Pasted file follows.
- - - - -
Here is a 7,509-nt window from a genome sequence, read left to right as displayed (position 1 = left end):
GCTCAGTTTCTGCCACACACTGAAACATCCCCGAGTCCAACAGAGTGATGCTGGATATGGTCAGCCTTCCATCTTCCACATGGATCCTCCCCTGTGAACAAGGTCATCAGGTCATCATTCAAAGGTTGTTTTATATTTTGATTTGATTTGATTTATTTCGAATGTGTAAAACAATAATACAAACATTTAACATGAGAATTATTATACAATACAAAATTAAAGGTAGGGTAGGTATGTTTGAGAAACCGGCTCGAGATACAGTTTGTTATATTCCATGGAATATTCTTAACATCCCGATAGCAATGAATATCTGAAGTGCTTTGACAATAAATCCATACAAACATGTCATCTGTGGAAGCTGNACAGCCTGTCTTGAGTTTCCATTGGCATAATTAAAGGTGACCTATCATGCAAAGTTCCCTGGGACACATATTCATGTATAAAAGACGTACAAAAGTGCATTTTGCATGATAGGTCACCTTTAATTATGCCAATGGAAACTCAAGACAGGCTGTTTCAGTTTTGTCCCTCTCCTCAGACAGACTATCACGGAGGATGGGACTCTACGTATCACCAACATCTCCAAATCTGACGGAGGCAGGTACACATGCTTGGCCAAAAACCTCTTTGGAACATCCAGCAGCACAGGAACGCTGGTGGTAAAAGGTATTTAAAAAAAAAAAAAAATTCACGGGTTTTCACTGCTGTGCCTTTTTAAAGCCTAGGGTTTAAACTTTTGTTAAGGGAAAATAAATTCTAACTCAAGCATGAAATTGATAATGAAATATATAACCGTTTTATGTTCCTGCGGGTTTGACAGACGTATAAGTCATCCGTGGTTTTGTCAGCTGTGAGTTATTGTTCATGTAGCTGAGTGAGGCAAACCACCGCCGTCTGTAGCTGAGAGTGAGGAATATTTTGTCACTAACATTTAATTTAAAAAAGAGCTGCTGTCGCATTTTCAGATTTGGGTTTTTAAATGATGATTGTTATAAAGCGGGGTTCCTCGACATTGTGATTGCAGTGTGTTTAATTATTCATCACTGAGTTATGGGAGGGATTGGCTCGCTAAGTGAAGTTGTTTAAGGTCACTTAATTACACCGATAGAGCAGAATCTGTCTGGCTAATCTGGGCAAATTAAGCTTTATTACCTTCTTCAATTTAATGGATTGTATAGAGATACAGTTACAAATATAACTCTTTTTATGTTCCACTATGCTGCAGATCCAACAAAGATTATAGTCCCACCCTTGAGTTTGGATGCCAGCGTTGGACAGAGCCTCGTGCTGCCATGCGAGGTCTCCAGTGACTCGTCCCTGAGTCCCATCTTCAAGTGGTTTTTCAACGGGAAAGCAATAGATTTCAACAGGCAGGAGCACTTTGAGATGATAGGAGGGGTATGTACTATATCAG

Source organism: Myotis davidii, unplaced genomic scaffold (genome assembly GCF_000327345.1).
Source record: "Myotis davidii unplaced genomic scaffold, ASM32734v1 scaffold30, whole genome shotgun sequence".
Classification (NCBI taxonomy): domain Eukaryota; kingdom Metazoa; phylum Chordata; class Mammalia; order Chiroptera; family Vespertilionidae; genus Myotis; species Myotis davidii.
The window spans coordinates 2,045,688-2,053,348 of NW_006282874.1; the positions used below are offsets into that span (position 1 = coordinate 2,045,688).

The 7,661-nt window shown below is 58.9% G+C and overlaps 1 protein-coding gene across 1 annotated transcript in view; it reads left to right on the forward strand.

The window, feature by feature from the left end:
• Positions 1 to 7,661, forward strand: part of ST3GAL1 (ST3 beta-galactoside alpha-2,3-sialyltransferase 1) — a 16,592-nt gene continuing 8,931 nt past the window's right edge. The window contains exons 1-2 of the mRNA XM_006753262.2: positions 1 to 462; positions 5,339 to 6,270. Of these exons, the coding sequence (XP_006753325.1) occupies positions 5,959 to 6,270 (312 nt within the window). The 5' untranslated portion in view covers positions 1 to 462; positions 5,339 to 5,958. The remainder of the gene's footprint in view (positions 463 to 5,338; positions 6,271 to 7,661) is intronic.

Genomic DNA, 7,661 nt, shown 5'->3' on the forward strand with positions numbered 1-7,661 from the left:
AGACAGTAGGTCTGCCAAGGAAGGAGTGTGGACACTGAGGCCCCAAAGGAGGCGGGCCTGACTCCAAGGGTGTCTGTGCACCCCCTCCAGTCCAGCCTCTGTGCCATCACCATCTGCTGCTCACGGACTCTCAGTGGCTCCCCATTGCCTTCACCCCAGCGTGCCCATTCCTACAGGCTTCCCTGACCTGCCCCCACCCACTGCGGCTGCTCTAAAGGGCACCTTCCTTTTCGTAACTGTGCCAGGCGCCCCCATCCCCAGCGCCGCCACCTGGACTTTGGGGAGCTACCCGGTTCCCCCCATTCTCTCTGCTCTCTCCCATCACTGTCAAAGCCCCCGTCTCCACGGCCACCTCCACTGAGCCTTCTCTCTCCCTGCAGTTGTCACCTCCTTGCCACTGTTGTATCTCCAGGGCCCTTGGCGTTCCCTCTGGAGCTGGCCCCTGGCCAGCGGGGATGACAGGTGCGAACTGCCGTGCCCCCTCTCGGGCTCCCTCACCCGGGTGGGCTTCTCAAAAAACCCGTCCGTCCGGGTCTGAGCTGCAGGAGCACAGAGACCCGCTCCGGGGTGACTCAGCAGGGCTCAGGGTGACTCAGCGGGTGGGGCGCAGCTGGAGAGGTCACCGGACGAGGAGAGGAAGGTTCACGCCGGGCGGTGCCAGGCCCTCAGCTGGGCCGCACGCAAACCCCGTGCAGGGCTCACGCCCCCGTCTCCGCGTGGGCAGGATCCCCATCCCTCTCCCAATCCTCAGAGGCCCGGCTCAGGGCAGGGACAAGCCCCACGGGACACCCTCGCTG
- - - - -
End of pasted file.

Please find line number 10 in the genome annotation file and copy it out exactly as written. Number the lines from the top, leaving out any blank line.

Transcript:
Genomic DNA, 7,661 nt, shown 5'->3' on the forward strand with positions numbered 1-7,661 from the left: